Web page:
There is an old saying that, “When the student is ready, the master will appear.” This phrase is not referring to a list of duties that, when completed, will magically bring a master into a student’s life. On the contrary, the one thing a student needs to do in order to be ready is to decide to learn. That’s it! The master is everywhere, politely inviting anyone and everyone to learn and grow as people. Today people could begin to learn another language that would engage their mind and hone their discipline, yet very few will do so.
Today they could sign up to learn to swim, which would strengthen their body and could save their life. Very few will do so. Today they could begin the study of martial arts, which could lead to lifelong development of their Body, Mind, and Spirit. Very few will do so. Why, when just the simple act of deciding to learn is the first step, do so few people choose to embark upon these journeys?
The desire to learn is not constant in the human animal. It varies by the day and year — but more so varies by the individual. Throughout history, some individuals have set themselves apart by their voracious appetite for Learning — from Buddha and Confucius to Leonardo da Vinci and Charles Darwin. Their pursuit of Learning not only enriched their lives but the lives of all other people since. This desire for Learning has led to mankind’s development from its primitive origins to the current heights of arts, science, and society. This growth has not been linear and it has not been shared by all people equally. It is incumbent upon us as practitioners of Kempo to pursue our own growth and Learning aggressively — in all aspects of our lives. By doing so we may reach our own potential and help, encourage, and inspire those around us to do the same.
Once we decide to learn, and meet the proverbial master who will guide us, how can we optimize the journey? It is not necessarily obvious how one should go about being a ‘better learner’ or ‘more focused on growth.’ The first step is to appreciate that there exists an appetite for growth and to understand that it can be cultivated. Just as a body must be fed and exercised, an appetite for Learning must be fed and exercised. By actively and regularly seeking knowledge we stimulate the parts of the brain used for learning making them more receptive. We also increase our appetite for learning by attaining a sense of accomplishment. Furthermore, the concrete benefits earned by our efforts highlight the value of future growth, further whetting our appetite.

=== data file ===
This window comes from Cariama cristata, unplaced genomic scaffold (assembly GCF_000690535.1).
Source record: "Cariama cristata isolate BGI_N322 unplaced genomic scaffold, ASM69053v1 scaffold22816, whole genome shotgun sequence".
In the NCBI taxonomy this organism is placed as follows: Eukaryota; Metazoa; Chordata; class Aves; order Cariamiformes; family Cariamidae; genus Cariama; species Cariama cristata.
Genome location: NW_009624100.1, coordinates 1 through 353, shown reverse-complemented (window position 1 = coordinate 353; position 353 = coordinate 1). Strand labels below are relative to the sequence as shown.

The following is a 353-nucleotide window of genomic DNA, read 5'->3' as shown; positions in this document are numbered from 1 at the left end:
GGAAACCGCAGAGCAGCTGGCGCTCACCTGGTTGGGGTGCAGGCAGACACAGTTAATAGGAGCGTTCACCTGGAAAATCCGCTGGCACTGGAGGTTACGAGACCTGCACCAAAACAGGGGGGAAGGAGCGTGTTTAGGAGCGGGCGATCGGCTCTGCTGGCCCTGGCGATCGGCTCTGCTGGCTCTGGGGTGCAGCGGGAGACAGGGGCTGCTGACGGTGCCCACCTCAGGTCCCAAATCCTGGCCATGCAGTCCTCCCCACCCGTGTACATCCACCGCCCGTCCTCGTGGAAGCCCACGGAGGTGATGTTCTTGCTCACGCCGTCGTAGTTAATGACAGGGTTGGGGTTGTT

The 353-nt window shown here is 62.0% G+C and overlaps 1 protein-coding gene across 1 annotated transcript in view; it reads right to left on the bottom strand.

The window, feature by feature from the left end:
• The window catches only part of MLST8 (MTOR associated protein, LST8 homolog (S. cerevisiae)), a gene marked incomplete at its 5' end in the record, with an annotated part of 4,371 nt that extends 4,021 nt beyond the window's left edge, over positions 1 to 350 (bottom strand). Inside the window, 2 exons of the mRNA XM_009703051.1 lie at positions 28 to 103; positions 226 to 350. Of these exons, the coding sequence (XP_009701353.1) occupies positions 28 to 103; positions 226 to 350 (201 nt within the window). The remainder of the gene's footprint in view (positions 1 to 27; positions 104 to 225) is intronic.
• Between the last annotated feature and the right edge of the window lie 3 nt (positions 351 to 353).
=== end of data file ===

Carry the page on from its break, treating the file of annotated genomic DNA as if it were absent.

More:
Along with cultivating the desire for growth, we should adopt certain other attitudes toward learning. One essential approach is the ‘empty cup.’ One cannot learn anything new while they are convinced that they know everything. Instructors dread phrases such as “I know, but. . . ” and “The reason I did it that way was . . . “ and countless others. These expressions are vocalizations of a mind that is convinced of its superior knowledge. So long as a student is in this mindset, they can learn nothing — their cup is already full so it simply cannot hold anything more. No matter what we know, we should enter our class with an empty cup — a mind that is open to possibility.
That said, it is possible for a student to be too humble where they cross the line into being meek. In this case they lack the confidence to try new things and to execute movements with intent. When this happens a student can not learn. It is impossible to steer a ship that is not moving and likewise it is impossible to teach a student who is not moving. Only by finding the delicate balance between humility and arrogance can a student optimize their ability to learn and grow.
Cultivating an appetite for Learning and having an ‘empty cup’ while not being excessively humble are abstract concepts but more simply and more immediately there is something that all people can do to improve their practice and thus their results: Prioritize and schedule learning and practice. That is to say, put “Practice Kempo” as a recurring event in your calendar.
Learning is imperative for us to grow and reach our highest potential. Kempo and civilization as a whole are continually evolving because of the quest for knowledge and improvement of all people. That said, not all people cultivate Learning to the same degree. As Kempo practitioners we must strive to be foremost in the quest for Learning.
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